If you’re considering a career in natural resources, there are many career options to choose from. Many individuals pursue natural resource positions to support environmentally friendly practices and influence environmental policy creation. Researching the different types of jobs in this industry can help you find roles that align with your experience, skills, education and goals.

1. GIS Technician

Average annual salary nationwide: $51,490

Main responsibilities: GIS technicians develop customized Geographic Information Systems (GIS) to analyze land data effectively. They produce graphical representations of land data to understand spatial relationships better and provide construction estimates based on historical data. Their tasks also encompass supporting GIS databases, delivering presentations, and ensuring the accuracy of database information updates.

2. Environmental Technician

Average annual salary nationwide: $50,630

Main responsibilities: Environmental technicians identify and assess environmental pollution or contamination risks. They conduct inspections at various facilities to ensure compliance with regulations, organize educational seminars on environmental issues, and analyze air, water, and soil samples in laboratories. Their work aids in identifying pollution trends and implementing appropriate mitigation measures.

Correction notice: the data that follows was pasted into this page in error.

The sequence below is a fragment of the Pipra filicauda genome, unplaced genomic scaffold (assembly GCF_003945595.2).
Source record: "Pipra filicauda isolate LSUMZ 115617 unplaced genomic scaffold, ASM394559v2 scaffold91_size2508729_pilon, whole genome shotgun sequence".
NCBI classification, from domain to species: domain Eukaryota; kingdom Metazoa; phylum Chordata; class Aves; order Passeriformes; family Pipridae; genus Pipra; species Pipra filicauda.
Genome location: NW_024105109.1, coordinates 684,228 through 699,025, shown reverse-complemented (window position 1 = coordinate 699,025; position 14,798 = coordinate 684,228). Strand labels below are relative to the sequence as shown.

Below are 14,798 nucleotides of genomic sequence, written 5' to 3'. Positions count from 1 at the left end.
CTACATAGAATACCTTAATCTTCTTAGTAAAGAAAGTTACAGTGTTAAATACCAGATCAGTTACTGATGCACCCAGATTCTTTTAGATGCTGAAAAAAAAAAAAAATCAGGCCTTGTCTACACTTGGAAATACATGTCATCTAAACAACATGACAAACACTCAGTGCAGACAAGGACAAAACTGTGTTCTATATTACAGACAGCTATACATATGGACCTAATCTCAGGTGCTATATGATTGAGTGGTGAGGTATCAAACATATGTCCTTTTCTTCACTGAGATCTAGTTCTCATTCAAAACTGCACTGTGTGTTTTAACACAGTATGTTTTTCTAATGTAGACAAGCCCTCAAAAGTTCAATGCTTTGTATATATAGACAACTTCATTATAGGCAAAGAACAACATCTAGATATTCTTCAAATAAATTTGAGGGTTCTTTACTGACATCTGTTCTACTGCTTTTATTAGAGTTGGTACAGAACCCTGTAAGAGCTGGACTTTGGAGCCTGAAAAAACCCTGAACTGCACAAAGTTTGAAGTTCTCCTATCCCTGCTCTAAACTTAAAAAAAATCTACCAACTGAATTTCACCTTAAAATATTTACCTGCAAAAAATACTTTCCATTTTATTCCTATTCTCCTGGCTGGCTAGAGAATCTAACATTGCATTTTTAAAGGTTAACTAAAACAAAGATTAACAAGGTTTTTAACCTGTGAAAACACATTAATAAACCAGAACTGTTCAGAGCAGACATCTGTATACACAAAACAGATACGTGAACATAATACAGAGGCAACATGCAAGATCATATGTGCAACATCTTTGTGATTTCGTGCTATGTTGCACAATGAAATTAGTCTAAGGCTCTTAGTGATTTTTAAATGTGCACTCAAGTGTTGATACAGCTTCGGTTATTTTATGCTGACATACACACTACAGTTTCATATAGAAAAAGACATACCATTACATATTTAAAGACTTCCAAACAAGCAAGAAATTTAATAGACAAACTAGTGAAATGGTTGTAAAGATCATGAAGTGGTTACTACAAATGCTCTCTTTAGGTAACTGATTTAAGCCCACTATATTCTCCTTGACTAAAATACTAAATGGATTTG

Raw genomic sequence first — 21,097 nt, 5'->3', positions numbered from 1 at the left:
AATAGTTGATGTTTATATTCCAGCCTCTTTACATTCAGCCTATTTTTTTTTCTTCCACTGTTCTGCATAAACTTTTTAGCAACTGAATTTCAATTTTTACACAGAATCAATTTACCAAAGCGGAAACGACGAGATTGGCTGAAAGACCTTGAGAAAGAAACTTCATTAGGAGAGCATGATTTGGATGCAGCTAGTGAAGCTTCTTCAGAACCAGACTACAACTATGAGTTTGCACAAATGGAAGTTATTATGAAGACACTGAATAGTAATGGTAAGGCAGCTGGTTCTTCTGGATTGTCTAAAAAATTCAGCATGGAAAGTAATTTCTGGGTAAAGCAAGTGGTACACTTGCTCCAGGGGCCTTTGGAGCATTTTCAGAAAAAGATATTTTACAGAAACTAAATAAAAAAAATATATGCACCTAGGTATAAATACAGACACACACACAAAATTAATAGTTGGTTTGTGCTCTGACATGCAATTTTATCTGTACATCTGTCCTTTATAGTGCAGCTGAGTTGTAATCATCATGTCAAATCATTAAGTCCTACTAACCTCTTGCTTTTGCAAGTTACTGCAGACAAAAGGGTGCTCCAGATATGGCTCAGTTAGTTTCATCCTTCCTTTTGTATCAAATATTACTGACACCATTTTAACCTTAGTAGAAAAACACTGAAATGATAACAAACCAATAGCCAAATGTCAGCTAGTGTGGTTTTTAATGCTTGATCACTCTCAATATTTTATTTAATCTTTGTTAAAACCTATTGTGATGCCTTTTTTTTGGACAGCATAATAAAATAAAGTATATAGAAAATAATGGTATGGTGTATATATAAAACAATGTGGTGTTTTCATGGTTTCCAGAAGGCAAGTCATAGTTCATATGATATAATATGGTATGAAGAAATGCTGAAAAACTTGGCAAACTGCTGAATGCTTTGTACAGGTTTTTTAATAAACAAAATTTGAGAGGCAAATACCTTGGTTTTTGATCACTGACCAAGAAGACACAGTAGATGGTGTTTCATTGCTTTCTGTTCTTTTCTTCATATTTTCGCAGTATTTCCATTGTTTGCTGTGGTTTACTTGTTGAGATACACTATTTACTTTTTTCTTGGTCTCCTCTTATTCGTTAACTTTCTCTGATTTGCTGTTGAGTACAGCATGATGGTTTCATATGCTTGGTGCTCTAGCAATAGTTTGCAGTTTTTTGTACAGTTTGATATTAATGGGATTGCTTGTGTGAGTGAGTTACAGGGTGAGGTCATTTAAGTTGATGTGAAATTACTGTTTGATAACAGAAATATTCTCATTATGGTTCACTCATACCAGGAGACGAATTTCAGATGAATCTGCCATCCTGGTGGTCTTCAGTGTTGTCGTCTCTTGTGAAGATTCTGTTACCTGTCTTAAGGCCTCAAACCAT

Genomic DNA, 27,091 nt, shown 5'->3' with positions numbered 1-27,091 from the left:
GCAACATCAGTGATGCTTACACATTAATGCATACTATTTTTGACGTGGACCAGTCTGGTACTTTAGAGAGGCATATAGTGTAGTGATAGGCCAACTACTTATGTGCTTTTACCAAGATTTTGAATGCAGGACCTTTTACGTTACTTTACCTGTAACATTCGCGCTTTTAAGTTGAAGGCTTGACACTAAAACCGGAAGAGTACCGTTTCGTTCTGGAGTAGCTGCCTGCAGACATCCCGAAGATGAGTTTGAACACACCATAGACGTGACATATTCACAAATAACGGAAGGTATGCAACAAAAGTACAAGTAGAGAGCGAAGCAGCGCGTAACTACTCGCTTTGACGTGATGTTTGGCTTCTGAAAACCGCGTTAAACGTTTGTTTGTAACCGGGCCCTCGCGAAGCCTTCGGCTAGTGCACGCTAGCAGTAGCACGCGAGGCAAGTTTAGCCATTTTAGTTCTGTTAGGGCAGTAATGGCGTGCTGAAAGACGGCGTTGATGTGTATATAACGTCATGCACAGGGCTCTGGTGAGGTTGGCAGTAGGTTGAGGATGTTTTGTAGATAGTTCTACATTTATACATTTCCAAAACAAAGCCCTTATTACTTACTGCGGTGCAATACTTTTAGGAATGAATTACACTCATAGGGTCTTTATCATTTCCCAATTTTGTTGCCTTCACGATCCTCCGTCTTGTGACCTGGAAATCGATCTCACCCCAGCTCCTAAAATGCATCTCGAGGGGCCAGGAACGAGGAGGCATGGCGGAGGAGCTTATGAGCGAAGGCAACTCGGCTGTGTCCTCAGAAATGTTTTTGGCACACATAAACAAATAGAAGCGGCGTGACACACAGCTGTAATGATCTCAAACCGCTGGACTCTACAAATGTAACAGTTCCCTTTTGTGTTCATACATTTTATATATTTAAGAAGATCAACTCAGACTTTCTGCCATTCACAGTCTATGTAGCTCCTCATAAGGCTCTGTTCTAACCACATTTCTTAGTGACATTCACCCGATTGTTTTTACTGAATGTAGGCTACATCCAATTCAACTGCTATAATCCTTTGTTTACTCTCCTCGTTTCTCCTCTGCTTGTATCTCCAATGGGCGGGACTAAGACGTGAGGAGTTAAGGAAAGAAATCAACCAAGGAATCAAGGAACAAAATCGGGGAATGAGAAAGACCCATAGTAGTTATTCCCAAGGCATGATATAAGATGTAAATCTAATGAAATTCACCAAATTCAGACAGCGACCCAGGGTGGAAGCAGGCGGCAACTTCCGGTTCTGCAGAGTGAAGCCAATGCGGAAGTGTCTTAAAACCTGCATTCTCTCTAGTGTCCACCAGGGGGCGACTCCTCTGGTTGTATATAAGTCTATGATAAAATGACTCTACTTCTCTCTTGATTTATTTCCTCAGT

3. Soil Technician

Average annual salary nationwide: $45,009

Main responsibilities: Soil technicians focus on enhancing soil quality and promoting sustainable land management practices. They conduct thorough land surveys to assess soil health indicators like pH levels and nutrient content. Their duties include implementing farming techniques to improve soil health, organizing meetings with landowners, and overseeing construction projects to ensure adherence to soil conservation practices.

4. Extension Agent

Average annual salary nationwide: $49,557

Main responsibilities: Extension agents design educational programs on topics such as economic and community development, agriculture, and environmental conservation. They gather community data to identify areas of need, organize seminars, and offer guidance to enhance individual learning outcomes. Additionally, they may write grants, establish volunteer networks, and oversee youth clubs.

5. Wildlife Specialist

Average annual salary nationwide: $44,017